ICSs, places and the Integration White Paper

This White Paper sets out further detail around England’s 42 Integrated Care Systems who will be put on a statutory footing in July 2022, subject to the Health and Care Bill’s progress through Parliament.

The paper explains that “while strategic, at-scale planning is carried out at the Integrated Care Systems level, places will be the engine for delivery and reform”. While places have no statutory status, they are a key player in the new system and are expected to operate below ICS system level.

In this article, we consider the ICS proposals outlined in the White Paper.

All places within an ICS should adopt a governance model by Spring 2023, with clear accountability arrangements

The paper is clear that places are free to adopt the governance model outlined in the paper or an equivalent model, if it achieves the same aims. For example, the expectation is that the governance model provides clarity of decision-making covering:

  • Reshaping services within the place (and on wider decisions such as reconfigurations across a wider geography)
  • Practical solutions to managing risk and disputes between local partners and for managing the outcomes to be pursued locally in addition to those set nationally (reference is made to ensuring ‘strong involvement’ from the health and care provider organisations for that place)
  • The need for a single accountable person at place-level accountable for the delivery of shared outcomes and plans across health and social care. The paper explains that the individual may be an individual with dual role across health and care or an individual lead for a ‘place board’. It says that “The single person will be agreed by the relevant local authority or authorities and ICB.” and notes that the proposal will not change the current local democratic accountability or formal Accountable Officer duties within local authorities, those of the ICB Chief Executive or relevant national bodies, such as the ability of NHS England to exercise its functions and duties.

So while places will be able to decide which accountability model they adopt – the illustrative model outlined in the paper (the place board model) builds on the Thriving Places guidance jointly produced by LGA and NHS England in September 2021.

The place board model arrangement is described at page 34 but in short, a 'place board' brings together partner organisations to pool resources, make decisions and plan jointly – with a single person accountable for the delivery of shared outcomes and plans, working with local partners. The expectation is that in this system the council and ICB would delegate their functions and budgets to the board with integration of decision-making achieved through formal governance arrangements. The paper explains that the place board lead would be agreed by the ICB and the local authority (or authorities) for the place.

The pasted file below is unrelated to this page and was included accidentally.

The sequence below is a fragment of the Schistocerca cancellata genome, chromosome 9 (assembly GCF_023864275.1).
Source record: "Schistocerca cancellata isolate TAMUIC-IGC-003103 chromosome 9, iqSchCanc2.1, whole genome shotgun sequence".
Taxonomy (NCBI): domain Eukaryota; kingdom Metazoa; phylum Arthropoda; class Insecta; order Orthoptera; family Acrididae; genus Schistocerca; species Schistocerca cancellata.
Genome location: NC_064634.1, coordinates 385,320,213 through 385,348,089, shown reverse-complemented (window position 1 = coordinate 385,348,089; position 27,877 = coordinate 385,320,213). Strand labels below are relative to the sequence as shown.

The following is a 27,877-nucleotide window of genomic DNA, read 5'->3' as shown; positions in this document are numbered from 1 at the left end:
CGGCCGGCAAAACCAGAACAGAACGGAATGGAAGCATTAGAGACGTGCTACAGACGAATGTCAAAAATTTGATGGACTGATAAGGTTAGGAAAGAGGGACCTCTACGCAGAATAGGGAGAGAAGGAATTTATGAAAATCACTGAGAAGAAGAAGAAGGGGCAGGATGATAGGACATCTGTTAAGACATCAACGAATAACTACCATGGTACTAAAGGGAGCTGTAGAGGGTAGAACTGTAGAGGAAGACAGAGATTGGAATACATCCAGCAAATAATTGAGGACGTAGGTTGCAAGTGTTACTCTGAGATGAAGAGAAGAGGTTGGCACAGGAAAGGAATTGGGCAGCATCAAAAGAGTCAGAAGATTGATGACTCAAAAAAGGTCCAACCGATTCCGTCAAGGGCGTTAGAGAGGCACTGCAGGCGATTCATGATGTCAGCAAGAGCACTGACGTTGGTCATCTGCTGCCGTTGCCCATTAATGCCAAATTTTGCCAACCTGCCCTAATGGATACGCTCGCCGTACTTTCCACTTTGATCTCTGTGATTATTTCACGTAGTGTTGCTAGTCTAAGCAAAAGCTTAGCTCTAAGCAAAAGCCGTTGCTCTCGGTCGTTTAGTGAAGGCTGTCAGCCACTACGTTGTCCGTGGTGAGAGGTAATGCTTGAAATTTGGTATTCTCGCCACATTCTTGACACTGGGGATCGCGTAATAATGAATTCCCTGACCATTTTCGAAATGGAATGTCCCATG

No changes to ICS boundaries

On ICS boundaries, there are no plans for further changes which will be reassuring for systems worried about unpicking existing plans. The expectation is for “…place-based arrangements to align with existing ICS boundaries as far as possible. The paper explains that “We recognise that in some geographies this can be challenging, and we expect NHS and local authority partners to work together (drawing, where needed, on the flexibilities that the legislation will provide, subject to Parliament) to ensure that all citizens are able to benefit from effective arrangements wherever they live.”

ICSs to develop shared outcomes frameworks by Spring 2023

In addition to the clarity on governance arrangements, all places will need to develop a shared outcomes framework by Spring 2023. The intent is for the outcomes to sit alongside systems’ and organisations’ statutory duties and regulatory frameworks to address the problem of organisations being pulled in different directions by competing outcomes and targets.

ICS funding flows

The diagram at page 35 suggests that all funding will flow from the ICB to the Integrated health and social care board at ‘place’ where the pooled and aligned budgets will be held. However, the note of the diagram does say that it is a “simplified example of potential governance arrangements and not a full representation of the richness, complexity and range of partnership working across the organisations within the systems.”


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Every piece of content we create is correct on the date it’s published but please don’t rely on it as legal advice. If you’d like to speak to us about your own legal requirements, please contact one of our expert lawyers.

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